Re-routing supermarket waste to low income citizens, French and American style

Via Daily Table Facebook page
Facebooktwittergoogle_plusredditpinterestlinkedintumblrmail

Two stories hit the same day in remarkable parallel.

The first from France:

French supermarkets will be banned from throwing away or destroying unsold food and must instead donate it to charities or for animal feed, under a law set to crack down on food waste.

The French national assembly voted unanimously to pass the legislation as France battles an epidemic of wasted food that has highlighted the divide between giant food firms and people who are struggling to eat.

… Supermarkets will be barred from deliberately spoiling unsold food so it cannot be eaten. Those with a footprint of 4,305 sq ft (400 sq m) or more will have to sign contracts with charities by July next year or face penalties including fines of up to €75,000 (£53,000) or two years in jail.

The second comes from Boston.

Daily Table bills itself as the first not-for-profit grocery store in the country with a mission to provide nutritious and affordable meals for low-income families. The store is expected to open soon, pending final permits.

The current planned prices — $1.19 for a dozen eggs, $1.99 for a block of cheddar cheese and 55 cents for a can of tuna — are considerably lower than the cheapest alternatives at traditional supermarkets. The store can offer lower prices because it sources surplus foods or goods nearing their “sell-by” dates from farmers, supermarkets, manufacturers, and food distributors, who would rather donate or sell their products at steep discounts than toss them in the trash.

Both models have a lot to recommend them. Both have corresponding major drawbacks.

The French model has the great advantage of a government mandate, it will scale quickly, out of necessity – having a major impact in a short period of time.

Daily Table’s model will grow more slowly, I imagine that they will take nearly a year of working out the bugs in one location before they can expand. The upside is that the incentives all seem to be going their way. Because it’s incorporated as a non-profit, donations are tax deductible for the business that pass on food near the sell by date (that’s a tax expenditure, by public accounting standards, the government is pitching in for those playing along at home). Because it’s structured as a business, it will be looking for opportunities to find good donated and cheap bulk food. It’s will be well poised to fill the market between food pantries and supermarkets – super cheap, but not charity.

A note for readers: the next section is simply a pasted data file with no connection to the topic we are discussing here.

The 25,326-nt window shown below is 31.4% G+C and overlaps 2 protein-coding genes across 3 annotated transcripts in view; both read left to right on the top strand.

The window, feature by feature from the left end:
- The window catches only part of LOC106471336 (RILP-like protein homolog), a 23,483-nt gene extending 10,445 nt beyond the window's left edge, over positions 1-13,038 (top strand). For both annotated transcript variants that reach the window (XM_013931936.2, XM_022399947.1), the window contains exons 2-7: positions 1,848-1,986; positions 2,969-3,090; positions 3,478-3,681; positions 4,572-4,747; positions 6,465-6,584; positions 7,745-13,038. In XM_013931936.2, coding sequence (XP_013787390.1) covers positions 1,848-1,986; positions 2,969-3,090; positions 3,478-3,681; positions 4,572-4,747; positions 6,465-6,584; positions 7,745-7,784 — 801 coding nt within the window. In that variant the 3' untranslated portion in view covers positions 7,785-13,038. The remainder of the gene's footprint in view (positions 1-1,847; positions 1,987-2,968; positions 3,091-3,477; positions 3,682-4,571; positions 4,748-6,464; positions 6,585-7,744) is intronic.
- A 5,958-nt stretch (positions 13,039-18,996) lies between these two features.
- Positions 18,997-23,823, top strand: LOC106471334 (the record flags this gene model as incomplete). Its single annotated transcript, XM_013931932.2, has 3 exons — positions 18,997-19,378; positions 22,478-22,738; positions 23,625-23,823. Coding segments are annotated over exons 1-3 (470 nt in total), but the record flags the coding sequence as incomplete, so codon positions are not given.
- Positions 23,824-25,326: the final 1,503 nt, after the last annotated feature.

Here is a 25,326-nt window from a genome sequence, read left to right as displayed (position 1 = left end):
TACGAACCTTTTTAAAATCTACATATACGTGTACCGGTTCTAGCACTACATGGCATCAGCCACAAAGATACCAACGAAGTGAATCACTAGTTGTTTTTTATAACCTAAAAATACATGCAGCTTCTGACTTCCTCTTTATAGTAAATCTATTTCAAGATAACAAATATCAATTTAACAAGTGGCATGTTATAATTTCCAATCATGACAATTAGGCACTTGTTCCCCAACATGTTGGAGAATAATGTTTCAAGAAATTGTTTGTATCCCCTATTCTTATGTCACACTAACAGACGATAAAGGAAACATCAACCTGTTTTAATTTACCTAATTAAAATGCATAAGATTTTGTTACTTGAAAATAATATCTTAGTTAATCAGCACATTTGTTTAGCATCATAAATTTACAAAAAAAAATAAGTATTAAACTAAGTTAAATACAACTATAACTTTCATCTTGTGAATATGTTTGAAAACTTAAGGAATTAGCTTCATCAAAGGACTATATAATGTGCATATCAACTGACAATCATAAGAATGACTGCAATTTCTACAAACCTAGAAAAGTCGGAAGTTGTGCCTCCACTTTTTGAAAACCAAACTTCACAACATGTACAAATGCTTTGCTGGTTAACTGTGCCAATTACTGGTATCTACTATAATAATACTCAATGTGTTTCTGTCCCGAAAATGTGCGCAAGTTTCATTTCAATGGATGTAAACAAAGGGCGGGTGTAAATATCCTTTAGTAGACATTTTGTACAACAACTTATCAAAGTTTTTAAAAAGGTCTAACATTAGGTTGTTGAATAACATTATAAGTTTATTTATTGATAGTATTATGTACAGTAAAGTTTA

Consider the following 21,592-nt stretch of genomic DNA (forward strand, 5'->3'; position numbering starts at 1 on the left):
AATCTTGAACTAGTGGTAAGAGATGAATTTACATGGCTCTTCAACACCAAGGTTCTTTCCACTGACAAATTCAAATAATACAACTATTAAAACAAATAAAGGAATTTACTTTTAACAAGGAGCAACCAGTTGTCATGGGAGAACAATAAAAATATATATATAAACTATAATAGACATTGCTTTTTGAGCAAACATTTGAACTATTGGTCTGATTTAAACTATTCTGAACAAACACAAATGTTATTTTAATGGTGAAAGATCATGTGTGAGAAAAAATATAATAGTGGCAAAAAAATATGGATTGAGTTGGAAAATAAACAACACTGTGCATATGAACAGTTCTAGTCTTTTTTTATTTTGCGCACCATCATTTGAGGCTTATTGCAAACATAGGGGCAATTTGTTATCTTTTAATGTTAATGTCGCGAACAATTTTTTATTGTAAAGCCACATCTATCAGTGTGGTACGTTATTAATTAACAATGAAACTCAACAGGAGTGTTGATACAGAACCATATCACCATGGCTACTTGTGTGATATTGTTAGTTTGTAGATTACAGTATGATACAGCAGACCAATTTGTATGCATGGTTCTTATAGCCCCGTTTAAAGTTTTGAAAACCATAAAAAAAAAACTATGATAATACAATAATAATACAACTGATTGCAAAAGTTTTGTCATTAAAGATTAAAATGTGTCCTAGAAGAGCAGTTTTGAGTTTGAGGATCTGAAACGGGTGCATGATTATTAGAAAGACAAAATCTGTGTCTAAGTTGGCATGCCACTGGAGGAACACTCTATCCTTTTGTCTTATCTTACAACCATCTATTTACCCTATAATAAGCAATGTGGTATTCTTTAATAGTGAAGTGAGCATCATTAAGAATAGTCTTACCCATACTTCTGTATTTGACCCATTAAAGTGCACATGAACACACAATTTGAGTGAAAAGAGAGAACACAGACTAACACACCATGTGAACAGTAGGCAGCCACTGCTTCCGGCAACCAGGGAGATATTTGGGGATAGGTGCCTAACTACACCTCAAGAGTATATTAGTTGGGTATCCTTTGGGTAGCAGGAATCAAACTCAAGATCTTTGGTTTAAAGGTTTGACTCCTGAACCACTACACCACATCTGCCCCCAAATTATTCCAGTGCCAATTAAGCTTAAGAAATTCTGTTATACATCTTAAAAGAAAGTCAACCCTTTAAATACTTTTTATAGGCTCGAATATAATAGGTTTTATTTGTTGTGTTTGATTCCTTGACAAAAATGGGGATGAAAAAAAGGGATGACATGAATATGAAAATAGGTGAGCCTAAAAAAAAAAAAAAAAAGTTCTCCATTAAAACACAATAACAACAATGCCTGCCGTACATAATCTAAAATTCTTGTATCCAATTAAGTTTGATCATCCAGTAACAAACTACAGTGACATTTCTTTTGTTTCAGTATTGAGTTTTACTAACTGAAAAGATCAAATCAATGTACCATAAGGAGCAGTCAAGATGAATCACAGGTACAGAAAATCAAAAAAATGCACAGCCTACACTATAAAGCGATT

The French model is not suited to American’s approach to government. We feel much more comfortable telling businesses what they can’t do, than what they have to do. The upside of that, is that we don’t end up setting up perverse incentives in forcing business to do things they don’t want to do.

Supermarkets will be barred from deliberately spoiling unsold food so it cannot be eaten. Those with a footprint of 4,305 sq ft (400 sq m) or more will have to sign contracts with charities by July next year or face penalties including fines of up to €75,000 (£53,000) or two years in jail.

…The logistics of the law must also not put an unfair burden on charities, with the unsold food given to them in a way that is ready to use, a parliamentary report has stipulated. It must not be up to charities to have to sift through the waste to set aside squashed fruit or food that had gone off. Supermarkets have said that charities must now also be properly equipped with fridges and trucks to be able to handle the food donations.

That’s a lot to logistics to mandate and police. The Daily Table model might be worth the wait. In the meantime, we should be doing what we can to see how we can help.

Print
Facebooktwittergoogle_plusredditpinterestlinkedintumblrmail
Please consider supporting FAFDL.org by ongoing contribution of $1, $2, $3, $5 or $10 a month on Patreon.